Ticks are one of the less pleasant signs of summer. Their bites don’t hurt, but they can still be dangerous. Once a tick latches on, the longer it remains attached, the more likely it is to cause a tick-borne illness. It’s important to remove a tick as soon as soon as you see it.
To safely remove a tick, grab it as close to the skin as possible with a pair of sterilized tweezers and pull straight up, applying steady pressure. Don’t twist the tweezers, as this might cause the head to break off. If this happens, use the tweezers to remove the head, if possible. Don’t dig around, however, creating an injury.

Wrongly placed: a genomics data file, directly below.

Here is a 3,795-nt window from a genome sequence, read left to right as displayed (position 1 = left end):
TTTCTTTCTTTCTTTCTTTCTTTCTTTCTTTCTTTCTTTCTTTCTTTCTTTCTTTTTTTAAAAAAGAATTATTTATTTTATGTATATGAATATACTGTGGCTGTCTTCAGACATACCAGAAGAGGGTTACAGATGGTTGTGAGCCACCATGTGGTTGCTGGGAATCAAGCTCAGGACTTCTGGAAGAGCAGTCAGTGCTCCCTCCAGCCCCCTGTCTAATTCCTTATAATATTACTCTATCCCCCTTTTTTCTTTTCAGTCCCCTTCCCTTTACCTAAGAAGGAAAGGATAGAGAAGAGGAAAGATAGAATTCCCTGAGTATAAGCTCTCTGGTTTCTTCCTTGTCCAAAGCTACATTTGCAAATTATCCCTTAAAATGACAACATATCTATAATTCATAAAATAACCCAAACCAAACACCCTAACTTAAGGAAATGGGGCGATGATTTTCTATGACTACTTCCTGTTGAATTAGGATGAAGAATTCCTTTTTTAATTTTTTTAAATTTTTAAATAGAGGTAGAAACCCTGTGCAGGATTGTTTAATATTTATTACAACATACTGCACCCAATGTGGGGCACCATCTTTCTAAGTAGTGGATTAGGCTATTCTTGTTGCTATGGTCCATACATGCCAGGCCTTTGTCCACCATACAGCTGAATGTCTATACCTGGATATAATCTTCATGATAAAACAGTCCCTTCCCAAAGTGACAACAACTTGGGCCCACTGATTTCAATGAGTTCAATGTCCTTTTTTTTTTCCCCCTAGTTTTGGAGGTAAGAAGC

After removing the tick, clean the bite site with alcohol or soap and water.
Don’t squash the separated tick with your fingers. Instead, drown it in alcohol, stick it to a piece of tape or flush it down the toilet. If a rash or fever appears within a few weeks of the bite, see your healthcare provider. You may have contracted a tick-born disease that requires further treatment. Tick-Borne Diseases | NIOSH | CDC